Defamation of character occurs when someone makes damaging statements to the public that are untrue. Two major types of defamation are libel (defamatory statements made in print) and slander (defamatory statements made orally). This is a civil offence and may be handled with a professional attorney, or you may wish to take less aggressive measures that may be sufficiently effective.
- Skill level:
- Moderately Challenging
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Things you need
- Records of defamatory statements (dates and to whom these statements were made)
- Copies of defamatory statements
- Evidence of damage as a result of defamation of character
- Defamation attorney
Prove that you suffered real damage from someone's libellous or slanderous activity. While all defamation of character is painful, this may not be easy to demonstrate. You must determine if your business has lost clients as a result of the defamation. If all you have are hurt feelings, you may not to reconsider pursuing a lawsuit.
Prove that the defamatory statements are completely untrue. If there is even the slightest element of truth to the negative statements, you may end up in a worse position overall.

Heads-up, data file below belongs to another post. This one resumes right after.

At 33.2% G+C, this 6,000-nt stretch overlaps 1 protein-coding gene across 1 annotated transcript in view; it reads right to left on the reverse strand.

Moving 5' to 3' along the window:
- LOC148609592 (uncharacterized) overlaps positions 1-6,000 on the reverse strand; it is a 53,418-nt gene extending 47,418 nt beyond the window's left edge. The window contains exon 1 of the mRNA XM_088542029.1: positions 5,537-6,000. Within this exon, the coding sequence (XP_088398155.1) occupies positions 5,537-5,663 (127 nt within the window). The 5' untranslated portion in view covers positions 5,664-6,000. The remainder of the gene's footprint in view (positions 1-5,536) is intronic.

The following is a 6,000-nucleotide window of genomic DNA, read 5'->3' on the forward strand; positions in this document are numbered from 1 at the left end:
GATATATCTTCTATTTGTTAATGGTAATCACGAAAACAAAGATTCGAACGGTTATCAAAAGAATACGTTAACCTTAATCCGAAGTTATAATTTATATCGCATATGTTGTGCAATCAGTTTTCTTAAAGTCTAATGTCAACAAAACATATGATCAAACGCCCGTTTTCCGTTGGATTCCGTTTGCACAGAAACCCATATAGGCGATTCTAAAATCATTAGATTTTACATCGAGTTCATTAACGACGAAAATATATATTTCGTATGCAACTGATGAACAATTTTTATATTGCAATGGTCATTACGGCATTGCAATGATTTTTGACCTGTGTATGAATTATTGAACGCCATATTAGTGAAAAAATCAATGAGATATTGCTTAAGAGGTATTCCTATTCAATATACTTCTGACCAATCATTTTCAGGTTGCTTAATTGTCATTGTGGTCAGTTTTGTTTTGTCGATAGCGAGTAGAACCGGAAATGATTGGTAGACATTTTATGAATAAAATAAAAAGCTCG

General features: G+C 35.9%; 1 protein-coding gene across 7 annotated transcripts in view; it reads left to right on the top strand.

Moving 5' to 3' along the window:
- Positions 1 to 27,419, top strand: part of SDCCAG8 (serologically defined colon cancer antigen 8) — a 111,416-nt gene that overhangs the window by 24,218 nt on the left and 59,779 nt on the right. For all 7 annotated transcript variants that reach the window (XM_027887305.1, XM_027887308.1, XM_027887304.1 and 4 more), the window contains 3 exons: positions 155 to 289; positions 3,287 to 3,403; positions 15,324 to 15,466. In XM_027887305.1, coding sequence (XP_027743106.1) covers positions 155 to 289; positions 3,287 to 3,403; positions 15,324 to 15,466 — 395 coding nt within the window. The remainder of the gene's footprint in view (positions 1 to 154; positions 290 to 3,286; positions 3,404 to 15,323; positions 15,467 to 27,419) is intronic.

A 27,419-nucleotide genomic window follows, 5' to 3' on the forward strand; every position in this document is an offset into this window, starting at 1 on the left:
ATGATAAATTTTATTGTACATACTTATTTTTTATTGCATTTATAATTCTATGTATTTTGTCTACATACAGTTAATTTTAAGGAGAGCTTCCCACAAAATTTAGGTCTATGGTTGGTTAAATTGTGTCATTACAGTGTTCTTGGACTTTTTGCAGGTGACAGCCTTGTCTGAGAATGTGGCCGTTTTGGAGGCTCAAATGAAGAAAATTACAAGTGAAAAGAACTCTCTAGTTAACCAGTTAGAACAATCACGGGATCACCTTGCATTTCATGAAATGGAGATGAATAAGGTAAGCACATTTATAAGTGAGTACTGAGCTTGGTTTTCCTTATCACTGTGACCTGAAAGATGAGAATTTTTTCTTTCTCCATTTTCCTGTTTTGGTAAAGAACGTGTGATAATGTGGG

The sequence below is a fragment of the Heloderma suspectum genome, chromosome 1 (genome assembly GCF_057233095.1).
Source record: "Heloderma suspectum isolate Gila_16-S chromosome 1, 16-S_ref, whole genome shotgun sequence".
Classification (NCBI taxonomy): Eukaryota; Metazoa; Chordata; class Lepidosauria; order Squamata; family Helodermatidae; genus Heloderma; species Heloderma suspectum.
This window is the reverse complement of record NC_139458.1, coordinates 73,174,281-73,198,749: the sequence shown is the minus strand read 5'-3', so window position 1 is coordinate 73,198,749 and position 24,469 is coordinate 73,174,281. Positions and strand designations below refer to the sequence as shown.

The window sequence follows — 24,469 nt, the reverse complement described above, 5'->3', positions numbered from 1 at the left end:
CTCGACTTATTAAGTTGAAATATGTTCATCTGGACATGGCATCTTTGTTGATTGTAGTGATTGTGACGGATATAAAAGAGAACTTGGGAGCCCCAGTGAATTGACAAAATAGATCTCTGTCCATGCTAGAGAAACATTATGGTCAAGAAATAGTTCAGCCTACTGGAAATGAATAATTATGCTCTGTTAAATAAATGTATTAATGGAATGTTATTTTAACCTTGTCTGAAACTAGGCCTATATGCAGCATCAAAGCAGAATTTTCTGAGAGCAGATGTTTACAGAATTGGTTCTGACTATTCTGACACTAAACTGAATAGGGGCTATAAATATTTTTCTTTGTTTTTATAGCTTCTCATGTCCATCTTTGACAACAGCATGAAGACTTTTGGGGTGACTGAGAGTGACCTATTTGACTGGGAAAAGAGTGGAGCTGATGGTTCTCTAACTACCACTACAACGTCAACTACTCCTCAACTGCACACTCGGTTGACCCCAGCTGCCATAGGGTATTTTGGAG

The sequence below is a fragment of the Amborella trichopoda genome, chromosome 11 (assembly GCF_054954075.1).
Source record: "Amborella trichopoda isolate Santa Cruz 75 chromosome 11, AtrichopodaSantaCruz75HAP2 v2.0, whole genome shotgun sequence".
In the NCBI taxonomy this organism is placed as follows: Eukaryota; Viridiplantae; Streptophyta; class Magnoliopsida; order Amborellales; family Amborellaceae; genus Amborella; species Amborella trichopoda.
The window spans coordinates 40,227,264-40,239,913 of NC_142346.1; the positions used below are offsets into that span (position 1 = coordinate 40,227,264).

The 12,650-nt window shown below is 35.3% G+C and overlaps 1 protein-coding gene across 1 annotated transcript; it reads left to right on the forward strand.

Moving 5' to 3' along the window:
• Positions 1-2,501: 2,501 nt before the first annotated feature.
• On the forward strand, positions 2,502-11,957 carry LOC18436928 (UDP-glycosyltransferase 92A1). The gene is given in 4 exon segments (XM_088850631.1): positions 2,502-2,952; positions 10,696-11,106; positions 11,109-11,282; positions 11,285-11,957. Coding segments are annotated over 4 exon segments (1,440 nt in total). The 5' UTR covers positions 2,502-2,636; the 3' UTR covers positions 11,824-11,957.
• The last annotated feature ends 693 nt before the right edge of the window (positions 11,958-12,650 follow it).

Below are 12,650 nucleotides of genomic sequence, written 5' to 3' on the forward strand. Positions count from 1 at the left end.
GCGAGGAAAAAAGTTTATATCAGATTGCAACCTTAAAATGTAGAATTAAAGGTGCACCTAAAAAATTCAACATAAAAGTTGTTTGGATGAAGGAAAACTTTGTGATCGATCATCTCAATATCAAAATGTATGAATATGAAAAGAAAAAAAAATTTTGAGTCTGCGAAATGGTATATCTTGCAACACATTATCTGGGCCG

Contact a lawyer specialising in defamation of character. You should only take this step if you can demonstrate damage, and it is sufficiently large to merit the time and expense of a lawsuit, and you can prove that the statements are absolutely untrue.
Tips and warnings
- Depending on the scenario, defamation of character is something that is often best ignored. This is especially true with 21st century technology, such as the Internet, which rapidly communicates the unedited opinions of so many people so widely. Prevention in advance is always best: maintaining positive relationships with clients and colleagues is the best way to avoid future defamation.
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